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Christmas in the Information Age

Today is Black Friday, when the annual Christmas shopping season begins with bargain-hunters duking it out over some Chinese-made gewgaw or another in the store aisles, and as usual we’ll pass on the ritual. This is expected to be the first Christmas when on-line sales surpass those in the old-fashioned brick-and-mortar stores that you have to drive to and walk into and then interact with other people, but we’ll also take a pass on that.
As much as we resent all the current stores on the east and west sides of town for driving away Gateway Sporting Goods and Reader’s Bookstore and all the other locally-owned retailers who used to transform downtown Wichita, Kansas, into a winter wonderland during our youth, we don’t want to see them driven away by the computer or other newfangled device you’re using to read this. That would leave a lot of empty buildings, and a lot of unemployed shop clerks, and what with the drones Amazon is already using and the driverless trucks that Google is threatening to unleash it’s hard to see what space-filling businesses and jobs the new economy might offer them.
Such potentially dire economic consequences aside, the technological tectonic shift that’s expected to occur this Christmas season has a cultural effect we also don’t care for. Although today’s stores lack the personal touch of the mom-and-pop operations we so fondly recall, there’s still something to be said for driving to a store and walking into it and interacting with other people. The drive takes you past places that evoke fond memories and gives you a chance to hear the local radio, and if you don’t get hit by a car the walk across the parking lot is healthful, and maybe it’s just a Wichita thing but we find that most of our interactions with other people are generally quite pleasant and often have a very salutary effect on our mood.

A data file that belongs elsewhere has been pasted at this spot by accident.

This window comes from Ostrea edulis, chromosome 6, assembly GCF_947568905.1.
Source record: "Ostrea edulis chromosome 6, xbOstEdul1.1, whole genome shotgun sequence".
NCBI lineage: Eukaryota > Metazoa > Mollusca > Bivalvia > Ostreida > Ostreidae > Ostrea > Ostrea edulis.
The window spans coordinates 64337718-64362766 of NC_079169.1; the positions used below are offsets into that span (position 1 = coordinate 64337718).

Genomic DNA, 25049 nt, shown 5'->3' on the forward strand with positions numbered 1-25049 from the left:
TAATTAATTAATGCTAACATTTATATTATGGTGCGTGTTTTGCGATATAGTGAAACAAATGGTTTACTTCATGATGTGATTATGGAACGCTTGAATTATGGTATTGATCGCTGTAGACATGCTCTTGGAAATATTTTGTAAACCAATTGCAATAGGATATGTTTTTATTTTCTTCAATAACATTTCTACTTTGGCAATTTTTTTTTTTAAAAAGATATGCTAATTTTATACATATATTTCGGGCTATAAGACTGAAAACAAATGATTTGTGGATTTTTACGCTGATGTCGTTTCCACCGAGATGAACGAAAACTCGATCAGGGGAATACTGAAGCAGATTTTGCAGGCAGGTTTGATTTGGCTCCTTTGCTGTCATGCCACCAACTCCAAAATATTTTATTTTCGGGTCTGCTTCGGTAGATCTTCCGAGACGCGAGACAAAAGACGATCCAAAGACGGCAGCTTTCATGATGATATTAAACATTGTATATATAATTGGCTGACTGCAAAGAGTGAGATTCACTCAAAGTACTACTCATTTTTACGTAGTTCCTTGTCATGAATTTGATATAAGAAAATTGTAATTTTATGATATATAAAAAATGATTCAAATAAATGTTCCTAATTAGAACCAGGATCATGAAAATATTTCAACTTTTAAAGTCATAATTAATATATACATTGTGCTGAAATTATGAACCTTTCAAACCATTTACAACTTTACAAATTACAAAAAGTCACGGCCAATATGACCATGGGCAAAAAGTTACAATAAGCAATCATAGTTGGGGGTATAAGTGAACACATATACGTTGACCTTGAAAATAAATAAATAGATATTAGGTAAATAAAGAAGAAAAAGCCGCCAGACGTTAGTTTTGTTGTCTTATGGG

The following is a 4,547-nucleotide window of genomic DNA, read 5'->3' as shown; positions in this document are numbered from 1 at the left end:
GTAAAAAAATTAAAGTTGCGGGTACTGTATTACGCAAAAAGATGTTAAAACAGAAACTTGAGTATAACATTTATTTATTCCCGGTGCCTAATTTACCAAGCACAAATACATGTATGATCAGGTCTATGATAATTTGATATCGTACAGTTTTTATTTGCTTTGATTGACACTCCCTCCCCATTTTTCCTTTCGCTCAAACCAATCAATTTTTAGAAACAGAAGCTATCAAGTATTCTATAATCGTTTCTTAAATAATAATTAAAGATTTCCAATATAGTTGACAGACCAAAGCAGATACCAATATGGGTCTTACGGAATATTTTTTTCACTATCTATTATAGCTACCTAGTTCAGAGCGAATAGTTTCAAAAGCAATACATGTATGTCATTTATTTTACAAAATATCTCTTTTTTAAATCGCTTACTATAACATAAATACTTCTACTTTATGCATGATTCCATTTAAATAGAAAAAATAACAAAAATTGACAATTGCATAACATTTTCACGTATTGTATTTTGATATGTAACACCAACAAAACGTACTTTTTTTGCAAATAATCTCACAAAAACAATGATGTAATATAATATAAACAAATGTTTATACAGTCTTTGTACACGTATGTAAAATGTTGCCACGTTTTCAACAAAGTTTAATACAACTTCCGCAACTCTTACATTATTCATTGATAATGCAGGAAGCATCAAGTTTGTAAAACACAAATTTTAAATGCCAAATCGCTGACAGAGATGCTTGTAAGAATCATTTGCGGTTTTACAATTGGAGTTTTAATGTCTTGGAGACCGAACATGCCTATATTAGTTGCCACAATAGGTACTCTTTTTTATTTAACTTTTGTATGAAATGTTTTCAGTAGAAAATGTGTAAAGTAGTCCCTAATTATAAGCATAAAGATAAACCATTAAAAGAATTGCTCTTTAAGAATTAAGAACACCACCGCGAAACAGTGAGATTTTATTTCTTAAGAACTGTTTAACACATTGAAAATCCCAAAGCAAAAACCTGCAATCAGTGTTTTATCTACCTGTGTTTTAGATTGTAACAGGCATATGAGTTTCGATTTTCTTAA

Somehow, despite the crass commercialism and creeping secularism of this modern age, people always seem to become more pleasant to interact with the closer it gets to Christmas. Lay off the Black Friday sales or the Cyber Monday bargains, hunt down some fascinating shop some local oddball opened, and it might just instill some Christmas spirit. We also suggest you call your far-away family rather than texting them, and meet face-to-face if at all possible, and gratefully accept any invitations you might receive to a holiday party, and except for your daily visits here spend less time looking at some sort of screen.
There’s no fending off progress, even when it goes too far, but we’ll be damned before we go along with it.

— Bud Norman

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